Perfectly landscaped back yards, and expensive furniture  can be a lot of work.  Whether you are maintaining the lawns yourself or paying to have it done, it is quite an undertaking.  You also have to worry about the weather, when it rains you have to run home and bring all the cushions, and tables inside before they are destroyed by the rain.

There are however, plenty of benefits to having a space like this.  When you are having a backyard BBQ, or simply a quiet night with a glass of wine, they can be quite the relaxation room that you may be looking for.  If you can afford it space wise, there are ways of getting around the pricey costs of weather permitting furniture and creating a little oasis for those hot summer nights.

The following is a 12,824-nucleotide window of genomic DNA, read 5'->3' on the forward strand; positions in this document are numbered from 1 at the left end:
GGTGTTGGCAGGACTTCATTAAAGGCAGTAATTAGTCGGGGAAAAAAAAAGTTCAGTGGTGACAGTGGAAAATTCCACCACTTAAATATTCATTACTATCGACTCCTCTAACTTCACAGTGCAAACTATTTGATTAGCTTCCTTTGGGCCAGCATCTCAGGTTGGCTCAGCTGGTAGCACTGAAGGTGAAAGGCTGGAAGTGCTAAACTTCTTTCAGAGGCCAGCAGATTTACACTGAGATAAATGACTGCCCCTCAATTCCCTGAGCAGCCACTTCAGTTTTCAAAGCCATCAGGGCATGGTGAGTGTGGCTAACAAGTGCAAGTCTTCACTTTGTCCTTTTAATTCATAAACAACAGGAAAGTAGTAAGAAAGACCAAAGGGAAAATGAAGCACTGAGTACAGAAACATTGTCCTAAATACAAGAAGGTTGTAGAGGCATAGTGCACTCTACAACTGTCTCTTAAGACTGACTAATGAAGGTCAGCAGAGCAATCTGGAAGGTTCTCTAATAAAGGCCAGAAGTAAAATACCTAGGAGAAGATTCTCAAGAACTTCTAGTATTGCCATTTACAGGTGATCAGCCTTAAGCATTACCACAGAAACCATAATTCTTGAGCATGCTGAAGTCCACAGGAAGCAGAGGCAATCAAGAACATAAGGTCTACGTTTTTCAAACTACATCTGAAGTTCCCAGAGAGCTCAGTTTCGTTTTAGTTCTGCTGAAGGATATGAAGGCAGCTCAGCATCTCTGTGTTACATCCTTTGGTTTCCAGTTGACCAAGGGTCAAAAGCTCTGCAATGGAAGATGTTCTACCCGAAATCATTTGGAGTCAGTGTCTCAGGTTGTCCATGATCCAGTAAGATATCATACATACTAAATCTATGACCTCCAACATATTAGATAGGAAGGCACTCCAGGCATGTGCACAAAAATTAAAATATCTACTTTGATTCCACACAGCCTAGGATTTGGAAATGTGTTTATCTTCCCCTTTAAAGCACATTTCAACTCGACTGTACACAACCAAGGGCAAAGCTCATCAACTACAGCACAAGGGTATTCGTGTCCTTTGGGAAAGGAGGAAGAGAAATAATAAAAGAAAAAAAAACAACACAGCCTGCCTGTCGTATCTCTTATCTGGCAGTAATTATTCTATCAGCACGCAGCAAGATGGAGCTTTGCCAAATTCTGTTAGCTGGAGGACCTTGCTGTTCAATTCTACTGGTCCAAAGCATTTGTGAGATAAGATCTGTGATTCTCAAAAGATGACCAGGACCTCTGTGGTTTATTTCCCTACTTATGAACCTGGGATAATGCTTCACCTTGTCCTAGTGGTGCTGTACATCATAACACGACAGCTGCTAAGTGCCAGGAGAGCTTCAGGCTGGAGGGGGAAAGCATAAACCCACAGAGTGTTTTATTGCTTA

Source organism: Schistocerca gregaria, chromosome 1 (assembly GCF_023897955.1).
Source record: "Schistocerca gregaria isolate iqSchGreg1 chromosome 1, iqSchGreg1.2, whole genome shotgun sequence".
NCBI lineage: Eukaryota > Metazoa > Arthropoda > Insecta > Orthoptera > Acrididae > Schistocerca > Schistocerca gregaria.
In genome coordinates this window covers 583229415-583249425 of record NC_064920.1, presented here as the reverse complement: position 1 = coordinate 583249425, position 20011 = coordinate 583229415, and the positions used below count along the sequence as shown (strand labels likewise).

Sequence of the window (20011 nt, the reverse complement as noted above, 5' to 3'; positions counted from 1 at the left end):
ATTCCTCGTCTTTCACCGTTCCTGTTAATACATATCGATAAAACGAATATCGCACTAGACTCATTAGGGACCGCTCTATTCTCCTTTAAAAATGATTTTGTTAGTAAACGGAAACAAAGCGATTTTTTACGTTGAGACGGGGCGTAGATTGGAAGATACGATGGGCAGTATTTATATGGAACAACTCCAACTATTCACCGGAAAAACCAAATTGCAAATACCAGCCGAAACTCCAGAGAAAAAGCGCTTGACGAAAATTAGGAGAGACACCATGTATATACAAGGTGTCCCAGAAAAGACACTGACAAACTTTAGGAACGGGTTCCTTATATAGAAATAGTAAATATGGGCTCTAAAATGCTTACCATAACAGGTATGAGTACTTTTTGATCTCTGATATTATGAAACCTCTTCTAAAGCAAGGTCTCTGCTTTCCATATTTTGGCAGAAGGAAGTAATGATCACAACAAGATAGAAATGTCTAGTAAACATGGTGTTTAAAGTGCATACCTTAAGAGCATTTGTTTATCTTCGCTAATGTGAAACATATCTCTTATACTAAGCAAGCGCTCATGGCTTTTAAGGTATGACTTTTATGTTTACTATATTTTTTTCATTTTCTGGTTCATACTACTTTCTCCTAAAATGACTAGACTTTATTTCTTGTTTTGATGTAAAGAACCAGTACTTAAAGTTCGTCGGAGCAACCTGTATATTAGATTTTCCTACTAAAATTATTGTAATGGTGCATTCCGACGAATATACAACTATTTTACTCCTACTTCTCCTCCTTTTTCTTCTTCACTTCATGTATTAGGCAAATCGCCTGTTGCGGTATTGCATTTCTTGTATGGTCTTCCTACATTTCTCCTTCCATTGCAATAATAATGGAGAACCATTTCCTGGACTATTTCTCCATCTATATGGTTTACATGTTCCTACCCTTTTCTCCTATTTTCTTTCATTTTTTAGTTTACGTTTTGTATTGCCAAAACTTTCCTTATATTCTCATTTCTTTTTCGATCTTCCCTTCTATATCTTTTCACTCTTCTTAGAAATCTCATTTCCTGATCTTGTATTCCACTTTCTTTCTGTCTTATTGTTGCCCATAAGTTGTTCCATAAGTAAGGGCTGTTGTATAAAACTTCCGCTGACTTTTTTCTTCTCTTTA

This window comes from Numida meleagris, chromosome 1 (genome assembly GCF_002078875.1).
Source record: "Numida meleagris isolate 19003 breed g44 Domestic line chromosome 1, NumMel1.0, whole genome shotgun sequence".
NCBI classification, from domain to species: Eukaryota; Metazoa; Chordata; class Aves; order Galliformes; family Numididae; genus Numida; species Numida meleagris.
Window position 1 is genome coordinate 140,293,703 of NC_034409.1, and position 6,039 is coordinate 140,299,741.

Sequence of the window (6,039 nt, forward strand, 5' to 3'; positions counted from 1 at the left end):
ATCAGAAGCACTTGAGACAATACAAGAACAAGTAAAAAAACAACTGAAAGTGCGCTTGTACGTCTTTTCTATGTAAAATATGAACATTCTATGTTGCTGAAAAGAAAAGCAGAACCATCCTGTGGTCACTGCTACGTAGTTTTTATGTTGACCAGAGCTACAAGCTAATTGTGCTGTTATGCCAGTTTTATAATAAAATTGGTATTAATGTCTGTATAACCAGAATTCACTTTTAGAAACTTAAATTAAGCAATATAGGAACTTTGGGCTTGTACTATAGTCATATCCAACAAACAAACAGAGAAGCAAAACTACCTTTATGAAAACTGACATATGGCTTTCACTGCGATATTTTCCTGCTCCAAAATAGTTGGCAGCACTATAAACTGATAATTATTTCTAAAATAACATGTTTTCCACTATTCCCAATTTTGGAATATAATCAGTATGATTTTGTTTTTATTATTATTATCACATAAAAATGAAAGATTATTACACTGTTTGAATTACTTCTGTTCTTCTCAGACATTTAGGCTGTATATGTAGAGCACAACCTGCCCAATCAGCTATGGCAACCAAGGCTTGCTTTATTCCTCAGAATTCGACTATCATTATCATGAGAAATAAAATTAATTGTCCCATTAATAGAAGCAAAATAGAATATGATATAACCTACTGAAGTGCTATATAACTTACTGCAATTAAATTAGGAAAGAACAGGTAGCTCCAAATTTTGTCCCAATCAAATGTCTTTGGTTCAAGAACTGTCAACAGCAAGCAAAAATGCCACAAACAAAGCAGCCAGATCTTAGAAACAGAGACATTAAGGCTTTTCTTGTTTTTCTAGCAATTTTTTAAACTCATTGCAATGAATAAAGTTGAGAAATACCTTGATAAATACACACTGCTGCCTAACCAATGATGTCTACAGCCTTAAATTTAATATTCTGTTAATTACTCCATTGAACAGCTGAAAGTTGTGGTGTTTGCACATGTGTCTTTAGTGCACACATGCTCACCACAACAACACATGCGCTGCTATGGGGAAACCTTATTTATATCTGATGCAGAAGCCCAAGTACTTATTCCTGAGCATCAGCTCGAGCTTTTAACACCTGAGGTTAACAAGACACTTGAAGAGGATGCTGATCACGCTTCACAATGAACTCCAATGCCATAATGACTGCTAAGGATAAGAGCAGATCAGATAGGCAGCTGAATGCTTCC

living space, backyard, furniture

Outdoor living space, Photo provided by Jeff Sandquist

Even if you don’t have the biggest yard to work with, you can still create a space for a little “me” time.  Try using bricks to separate a space and start out with a chair and some comfy but bright colored pillows.  Over time you can build up the spaces adding a table, and a couch, etc.  The trick is to make it look as comfortable as can be.

Another benefit to a back yard living space is having a cool place to go after a hot day.  If you don’t have air conditioning then you must enjoy being outside, because on those extremely hot days you won’t want to be stuck in a stuffy house.  Use your space as a place to cool off and enjoy the nice weather (hopefully) the summer has to offer.